'This Is Not Normal': Brick City Star Shot Dead

"Brick City" star Darel Evans, also known as "Creep"

I was away and off line for an extended weekend and yesterday I got back and the first message I got was a text: "Creep shot dead in Newark."

No. I don't want to believe it. It's heartbreaking and tragic. Shocking, yet all too common.

I'm devastated.

I first met Darel Evans whose street name was Creep, back in 2008 at a prayer breakfast in Newark. The theme of the morning gathering was "Stop the Violence" and a number of community and religious leaders spoke. But the most memorable moment of the event was the remarks of an extraordinary young couple - Jayda and Creep. My partner Mark Benjamin and I were deeply moved by their remarks. Jayda was a member of the Bloods and Creep from the rival gang, the Crips. Yet here they were, rejecting the dogmas and prejudices of their street organizations and publicly declaring their love and solidarity. Despite the threat of reprisals, they stood together, hoping their relationship could break down barriers and serve as a model for other youths in the hood. Jayda was the fiery beauty and Creep the laid back comic. Tall, dark and handsome with long dreadlocks, he was bright and articulate. Together they were charismatic and courageous, a contemporary Romeo and Juliet.

We went on to work together over the next few years. Jayda and Creep became the stars of the Sundance TV Docu-series "Brick City" which won a Peabody Award in 2009 and then a follow-up series "Jersey Strong." We went through many ups and downs together - from the birth of their daughter Layla, through their turbulent relationship and family life and eventually their break up in 2012. Through it all, Creep projected a playful cool, a witty and sardonic commentator and a loving father. He got a job with the Roselle Department of Sanitation but dreamed of a career in stand-up comedy. He had talent, charm and a warm friendly disposition. We all wanted to believe that Creep would eventually fulfill all his potential and do something to make a difference.

Yet the pull of the streets is powerful. And we knew Creep still remained in touch with that world, despite the risks and his commitment to try and work with troubled youth. I don't know the details of what happened, but I can't help but think of how his shooting is one more maddening murder of a young black man with so much potential. But this time it's not just a faceless statistic. Now all of us in the Brick City family share the sickening pain that so many families across this nation have suffered having lost loved ones to this senseless gun violence.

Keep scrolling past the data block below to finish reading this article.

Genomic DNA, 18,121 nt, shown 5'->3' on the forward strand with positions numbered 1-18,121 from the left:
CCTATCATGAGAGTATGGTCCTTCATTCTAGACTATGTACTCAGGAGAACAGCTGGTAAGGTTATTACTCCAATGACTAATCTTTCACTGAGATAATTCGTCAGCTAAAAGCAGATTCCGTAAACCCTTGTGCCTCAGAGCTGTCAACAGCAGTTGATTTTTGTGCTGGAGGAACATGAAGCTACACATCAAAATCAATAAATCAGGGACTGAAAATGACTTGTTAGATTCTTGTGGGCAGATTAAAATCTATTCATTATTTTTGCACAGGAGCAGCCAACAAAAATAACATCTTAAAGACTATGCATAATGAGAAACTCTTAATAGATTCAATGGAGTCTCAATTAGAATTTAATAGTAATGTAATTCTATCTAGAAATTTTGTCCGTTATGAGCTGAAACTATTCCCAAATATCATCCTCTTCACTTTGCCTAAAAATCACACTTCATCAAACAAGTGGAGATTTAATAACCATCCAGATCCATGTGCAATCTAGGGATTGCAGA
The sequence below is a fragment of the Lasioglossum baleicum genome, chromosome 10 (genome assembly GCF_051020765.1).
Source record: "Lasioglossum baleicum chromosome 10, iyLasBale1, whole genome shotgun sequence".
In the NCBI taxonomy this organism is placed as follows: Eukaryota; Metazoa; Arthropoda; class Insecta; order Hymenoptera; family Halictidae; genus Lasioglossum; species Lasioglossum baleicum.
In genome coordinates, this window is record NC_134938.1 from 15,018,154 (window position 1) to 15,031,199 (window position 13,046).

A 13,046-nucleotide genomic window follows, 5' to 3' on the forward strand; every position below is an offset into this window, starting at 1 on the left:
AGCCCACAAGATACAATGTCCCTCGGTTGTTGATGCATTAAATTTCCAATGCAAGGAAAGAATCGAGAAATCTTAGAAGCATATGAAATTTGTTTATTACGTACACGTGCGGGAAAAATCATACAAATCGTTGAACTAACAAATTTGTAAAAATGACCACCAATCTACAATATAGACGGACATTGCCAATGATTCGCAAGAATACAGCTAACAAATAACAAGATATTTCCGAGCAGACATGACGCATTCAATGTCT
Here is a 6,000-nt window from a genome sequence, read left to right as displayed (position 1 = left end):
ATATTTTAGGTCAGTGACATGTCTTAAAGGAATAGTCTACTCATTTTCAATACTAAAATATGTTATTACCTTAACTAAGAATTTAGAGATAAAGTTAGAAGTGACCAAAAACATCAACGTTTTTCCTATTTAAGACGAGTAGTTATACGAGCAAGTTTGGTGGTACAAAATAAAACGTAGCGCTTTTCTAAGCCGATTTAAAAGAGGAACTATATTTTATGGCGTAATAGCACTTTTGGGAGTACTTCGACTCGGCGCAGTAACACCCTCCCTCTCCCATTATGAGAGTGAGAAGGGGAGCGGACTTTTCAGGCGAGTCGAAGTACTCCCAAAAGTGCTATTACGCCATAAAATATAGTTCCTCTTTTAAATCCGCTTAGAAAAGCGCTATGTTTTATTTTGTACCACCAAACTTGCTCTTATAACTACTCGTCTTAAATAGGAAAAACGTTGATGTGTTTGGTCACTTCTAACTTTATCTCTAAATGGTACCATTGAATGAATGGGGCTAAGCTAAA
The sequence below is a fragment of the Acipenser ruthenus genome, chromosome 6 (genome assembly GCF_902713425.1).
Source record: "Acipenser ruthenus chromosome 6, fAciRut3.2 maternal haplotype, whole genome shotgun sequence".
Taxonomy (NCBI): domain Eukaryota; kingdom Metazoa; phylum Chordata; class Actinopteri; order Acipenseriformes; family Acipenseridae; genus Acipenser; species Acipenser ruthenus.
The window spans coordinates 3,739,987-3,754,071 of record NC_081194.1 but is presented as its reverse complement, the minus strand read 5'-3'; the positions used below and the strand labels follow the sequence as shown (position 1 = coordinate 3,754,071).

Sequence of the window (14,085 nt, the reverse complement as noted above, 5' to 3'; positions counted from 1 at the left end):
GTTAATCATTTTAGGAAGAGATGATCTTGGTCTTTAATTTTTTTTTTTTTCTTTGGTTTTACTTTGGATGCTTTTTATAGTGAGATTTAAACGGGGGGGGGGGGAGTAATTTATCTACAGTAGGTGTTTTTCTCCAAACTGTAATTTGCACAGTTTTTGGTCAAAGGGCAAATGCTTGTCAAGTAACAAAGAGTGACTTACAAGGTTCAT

Since 9/11 over 400 Americans have been killed by terrorists, while over 400,000 have been killed by gun violence. Somehow we continue to ignore that war at home while panic and fear inflame and inform our war on terror.

Creep was gunned down and died on the streets of Newark. No one has been arrested yet but he seems to be one more victim in a devastating, unending self-destructive slow motion massacre that we have come to accept as normal. Stoking fear and hate seem to guarantee attention, while struggling for peace and community are too often ignored. Many have tried to stop this madness and we have tried to tell their stories and amplify their voices. That is how we met Creep.

The Newark Anti-Violence Coalition has tried to stop the violence. Mayor Cory Booker tried, police chief Garry McCarthy tried, Pastor Ron Christian, who recently died of a heart attack or maybe a broken heart after presiding over so many funerals of murdered youth, tried to stop it. And now Mayor Ras Baraka is trying. As Baraka said when he was principal of Central High addressing a student assembly after the terrible shooting of some students, "This is not normal."

So we mourn for Creep along with his friends and family. It is a terrible loss. I think back to a scene when Creep was mourning the death of his beloved grandmother and he went out in the yard to play with his beautiful little daughter Layla. She sensed that her dad was sad and performed an improvised gymnastic dance for him. He broke into a radiant smile, shook his dreads and hopped up, skipping and jumping along with his daughter. It was a magic moment filled with love and a playful joy for life. Now, that life has been cut short and Layla's father, Creep, is dead. So much love, creativity and potential died with him. This is not normal.

Marc Levin is an award-winning filmmaker and director of "Brick City" and "Freeway: Crack in the System"